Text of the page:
People who say it cannot be done should not interrupt those who are doing it. Welcome to From On High.

Sunday, June 14, 2009

Fire In The Belly

Bristol Herald Courier Managing Editor J. Todd Foster is in high dudgeon this morning. It seems someone has incurred his wrath. Someone who accused him of lying. Someone from an organization I'd never heard of (more on that in a second).

Here's J. Todd:

Newspaper editors and reporters get used to reader abuse, but if you want to incur my wrath, knowingly lie by accusing me of a journalistic death-penalty ethics violation – all because my politics don’t mirror yours. I consider it an attack on my family and an attempt to take food and shelter from my 4- and 6-year-old boys. That the violator himself would be the father of two boys makes the following incident even more disgusting.

The penalty for plagiarism in my profession typically is a lifetime ban from the business. So I consider what a reader did last week to be beyond the bounds of fair play.

He went on our Web site, TriCities.com, and in the reader response section alleged that I ripped off ... [link]

Mmm. Mmm. Mmm. I think someone is wanting to hurt someone.

A bit of advice, J. Todd: This might make you feel better but it'll not shut your accuser up. In fact, it will embolden him. Watch out. The attacks escalate from here.

Makes for fun reading though. Keep us posted. Photos would be nice too.

- - -

Here's the facebook page for the National Association for the Advancement of Appalachian People. Looks harmless to me. I'll have to search to find the offending website entries to which J. Todd refers. I'll keep you posted.

I'm Out Of Touch

How did I miss this? Former (?) Southwest Virginia blogger and Dickenson County Democratic operative Brian Patton is now the Russell County Commonwealth's Attorney?

Seems so.

From his website, we learn:
Sworn In as Commonwealth’s Attorney

After being well represented for over a decade by the former Commonwealth’s Attorney, Mike Bush, Russell County has a new top prosecutor. Mike Bush was recently tapped by the Virginia General Assembly to serve as Juvenile and Domestic Relations District Court Judge.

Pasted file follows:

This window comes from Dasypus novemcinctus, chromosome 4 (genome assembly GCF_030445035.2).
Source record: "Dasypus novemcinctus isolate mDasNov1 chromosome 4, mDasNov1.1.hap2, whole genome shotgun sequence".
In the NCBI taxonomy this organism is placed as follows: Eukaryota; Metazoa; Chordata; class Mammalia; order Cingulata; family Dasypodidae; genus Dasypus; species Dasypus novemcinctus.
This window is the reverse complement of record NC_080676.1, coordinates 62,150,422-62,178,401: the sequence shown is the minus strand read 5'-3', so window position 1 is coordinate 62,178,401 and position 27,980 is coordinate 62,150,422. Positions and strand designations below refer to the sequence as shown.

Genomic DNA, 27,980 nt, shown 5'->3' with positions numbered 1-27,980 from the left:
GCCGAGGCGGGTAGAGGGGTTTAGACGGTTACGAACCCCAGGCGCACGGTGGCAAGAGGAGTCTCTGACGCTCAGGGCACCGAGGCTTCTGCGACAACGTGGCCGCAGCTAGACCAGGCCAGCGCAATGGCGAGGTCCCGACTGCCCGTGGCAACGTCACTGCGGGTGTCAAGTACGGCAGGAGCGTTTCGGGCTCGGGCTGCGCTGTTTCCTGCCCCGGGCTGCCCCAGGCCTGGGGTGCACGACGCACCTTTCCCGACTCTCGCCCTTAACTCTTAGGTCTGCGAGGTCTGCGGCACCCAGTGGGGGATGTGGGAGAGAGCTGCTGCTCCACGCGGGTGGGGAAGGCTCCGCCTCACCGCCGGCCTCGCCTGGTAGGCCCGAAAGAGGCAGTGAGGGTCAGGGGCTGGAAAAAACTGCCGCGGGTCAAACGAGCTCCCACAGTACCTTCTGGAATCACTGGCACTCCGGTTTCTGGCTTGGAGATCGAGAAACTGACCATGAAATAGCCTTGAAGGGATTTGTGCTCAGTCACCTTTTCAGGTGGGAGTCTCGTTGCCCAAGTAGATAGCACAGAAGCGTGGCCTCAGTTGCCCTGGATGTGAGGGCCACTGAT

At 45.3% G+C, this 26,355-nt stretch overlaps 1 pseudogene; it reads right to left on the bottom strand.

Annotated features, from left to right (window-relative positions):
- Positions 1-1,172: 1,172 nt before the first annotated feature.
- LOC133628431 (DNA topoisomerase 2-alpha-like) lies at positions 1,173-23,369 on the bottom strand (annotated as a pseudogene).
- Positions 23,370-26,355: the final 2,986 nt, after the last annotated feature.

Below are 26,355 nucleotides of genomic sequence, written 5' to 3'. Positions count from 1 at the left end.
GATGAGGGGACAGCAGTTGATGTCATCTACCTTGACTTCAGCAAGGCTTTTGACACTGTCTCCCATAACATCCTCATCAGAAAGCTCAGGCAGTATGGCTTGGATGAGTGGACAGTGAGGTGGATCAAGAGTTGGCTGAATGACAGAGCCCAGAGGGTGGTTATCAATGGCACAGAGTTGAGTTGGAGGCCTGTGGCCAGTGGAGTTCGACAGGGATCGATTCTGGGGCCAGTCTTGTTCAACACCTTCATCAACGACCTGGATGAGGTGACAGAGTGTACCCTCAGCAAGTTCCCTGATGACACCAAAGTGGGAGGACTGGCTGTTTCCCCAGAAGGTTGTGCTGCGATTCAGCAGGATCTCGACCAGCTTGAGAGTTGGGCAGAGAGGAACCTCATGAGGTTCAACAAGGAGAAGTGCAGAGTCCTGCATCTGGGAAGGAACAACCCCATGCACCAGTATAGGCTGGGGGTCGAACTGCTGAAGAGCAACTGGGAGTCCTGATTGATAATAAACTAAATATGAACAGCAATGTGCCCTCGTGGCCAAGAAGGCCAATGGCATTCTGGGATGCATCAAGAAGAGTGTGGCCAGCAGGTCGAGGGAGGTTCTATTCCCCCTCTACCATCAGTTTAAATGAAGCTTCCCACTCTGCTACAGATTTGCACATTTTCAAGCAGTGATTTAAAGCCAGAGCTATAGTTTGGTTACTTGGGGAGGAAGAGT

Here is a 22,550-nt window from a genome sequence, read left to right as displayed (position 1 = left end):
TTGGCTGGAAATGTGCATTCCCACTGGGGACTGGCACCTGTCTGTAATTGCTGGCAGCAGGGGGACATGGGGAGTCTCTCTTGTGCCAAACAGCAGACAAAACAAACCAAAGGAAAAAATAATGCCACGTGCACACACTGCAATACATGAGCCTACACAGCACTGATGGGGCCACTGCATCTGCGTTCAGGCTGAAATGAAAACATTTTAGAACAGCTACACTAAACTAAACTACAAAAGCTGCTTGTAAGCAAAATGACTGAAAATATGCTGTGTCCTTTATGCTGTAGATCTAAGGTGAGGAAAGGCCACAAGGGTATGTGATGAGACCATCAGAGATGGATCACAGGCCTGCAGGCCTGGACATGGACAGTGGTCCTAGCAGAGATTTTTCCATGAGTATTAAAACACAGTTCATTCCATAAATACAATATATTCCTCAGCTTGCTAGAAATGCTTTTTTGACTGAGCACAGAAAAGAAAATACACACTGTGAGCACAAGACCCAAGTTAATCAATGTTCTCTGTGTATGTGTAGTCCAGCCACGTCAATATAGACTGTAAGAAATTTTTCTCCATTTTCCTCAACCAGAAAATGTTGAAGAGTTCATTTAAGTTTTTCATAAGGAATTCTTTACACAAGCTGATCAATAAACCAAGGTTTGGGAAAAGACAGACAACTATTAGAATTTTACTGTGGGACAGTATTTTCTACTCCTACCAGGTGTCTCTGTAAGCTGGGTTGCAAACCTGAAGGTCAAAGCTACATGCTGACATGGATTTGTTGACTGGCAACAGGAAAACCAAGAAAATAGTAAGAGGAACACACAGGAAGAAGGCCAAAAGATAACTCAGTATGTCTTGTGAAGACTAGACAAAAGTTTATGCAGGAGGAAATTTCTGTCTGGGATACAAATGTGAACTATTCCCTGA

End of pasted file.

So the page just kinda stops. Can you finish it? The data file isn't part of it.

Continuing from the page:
On Thursday, April 2, 2009, Brian K. Patton was sworn in as Russell County’s new Commonwealth’s Attorney and will serve in that role until a Special Election is held on Tuesday, November 3, 2009.

Brian has worked under Mike Bush in the Commonwealth’s Attorney’s office since July, 2007. Prior to that, Brian was engaged in the private practice of law. [link]

Here's hoping Brian does Russell County proud.

Even if he is a Democrat.

Boucher Gets Spanked

Bitch slapped would be more appropriate.

And this from his biggest fan - the Roanoke Times:
Boucher's gift to coal-fired plants*

Rep. Rick Boucher worked a provision into a climate change bill to help finance commercial deployment of carbon capture and storage technology.

Boucher's proposal would create a multibillion-dollar fund that would finance an independent corporation's efforts to oversee the development and deployment of large-scale carbon capture and storage technologies.

The fee to generate this money would be nominal, about 50 cents a month for the average electricity customer.

Boucher believes that the widespread commercial application of the technology will be necessary to make significant reductions in greenhouse gas emissions while maintaining necessary energy generation levels.

Perhaps. But there are significant roadblocks. For one, the techniques used to separate carbon dioxide emissions are energy intensive. That means that much of the electricity generated by coal-fired plants will be diverted to that process, making the plants far less efficient -- and more expensive to operate.

A U.S. Department of Energy study found the added costs could double the retail price of electricity.

The storage process could also create the potential for man-made disasters.

Literally hundreds of millions of tons of carbon dioxide -- a lethal gas when concentrated -- would need to be diverted and stored. Researchers are looking at ways of storing it underground or underwater.

Leaks could be catastrophic, as proven by the natural eruption of a cloud of CO2 from a volcanic lake in Camaroon in 1986 that suffocated 1,700 people.

Beyond that, however, there's another question that needs to be asked about Boucher's proposal in the large context of this climate change legislation ... [link]
I'll stop there. There is indeed another question that needs to be asked. But the Times fails to ask it, so I will:

If carbon dioxide is a life-sustaining compound essential for the very existence of all organic life on the globe, and it has been determined that the planet could use a whole lot more of it, why are we trying to stifle its production at all? Why not free up our power plants to generate all of this wonderful compound that they can?